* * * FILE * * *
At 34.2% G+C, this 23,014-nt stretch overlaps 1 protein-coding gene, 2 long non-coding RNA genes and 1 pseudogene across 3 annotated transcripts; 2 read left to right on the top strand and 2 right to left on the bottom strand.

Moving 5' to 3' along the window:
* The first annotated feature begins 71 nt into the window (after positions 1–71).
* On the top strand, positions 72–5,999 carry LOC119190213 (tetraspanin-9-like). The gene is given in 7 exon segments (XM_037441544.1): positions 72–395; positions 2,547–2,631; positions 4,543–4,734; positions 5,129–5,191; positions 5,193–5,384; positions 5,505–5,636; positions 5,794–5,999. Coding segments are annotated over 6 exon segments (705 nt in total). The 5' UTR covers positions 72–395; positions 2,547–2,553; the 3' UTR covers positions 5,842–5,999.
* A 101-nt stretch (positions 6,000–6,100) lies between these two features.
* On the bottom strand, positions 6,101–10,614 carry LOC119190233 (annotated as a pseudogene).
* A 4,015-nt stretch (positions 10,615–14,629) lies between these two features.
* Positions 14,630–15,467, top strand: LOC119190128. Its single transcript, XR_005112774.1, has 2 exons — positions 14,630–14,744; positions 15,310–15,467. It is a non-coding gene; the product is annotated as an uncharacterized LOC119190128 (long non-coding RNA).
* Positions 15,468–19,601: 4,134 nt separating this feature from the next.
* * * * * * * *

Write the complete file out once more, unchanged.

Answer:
At 34.2% G+C, this 23,014-nt stretch overlaps 1 protein-coding gene, 2 long non-coding RNA genes and 1 pseudogene across 3 annotated transcripts; 2 read left to right on the top strand and 2 right to left on the bottom strand.

Moving 5' to 3' along the window:
* The first annotated feature begins 71 nt into the window (after positions 1–71).
* On the top strand, positions 72–5,999 carry LOC119190213 (tetraspanin-9-like). The gene is given in 7 exon segments (XM_037441544.1): positions 72–395; positions 2,547–2,631; positions 4,543–4,734; positions 5,129–5,191; positions 5,193–5,384; positions 5,505–5,636; positions 5,794–5,999. Coding segments are annotated over 6 exon segments (705 nt in total). The 5' UTR covers positions 72–395; positions 2,547–2,553; the 3' UTR covers positions 5,842–5,999.
* A 101-nt stretch (positions 6,000–6,100) lies between these two features.
* On the bottom strand, positions 6,101–10,614 carry LOC119190233 (annotated as a pseudogene).
* A 4,015-nt stretch (positions 10,615–14,629) lies between these two features.
* Positions 14,630–15,467, top strand: LOC119190128. Its single transcript, XR_005112774.1, has 2 exons — positions 14,630–14,744; positions 15,310–15,467. It is a non-coding gene; the product is annotated as an uncharacterized LOC119190128 (long non-coding RNA).
* Positions 15,468–19,601: 4,134 nt separating this feature from the next.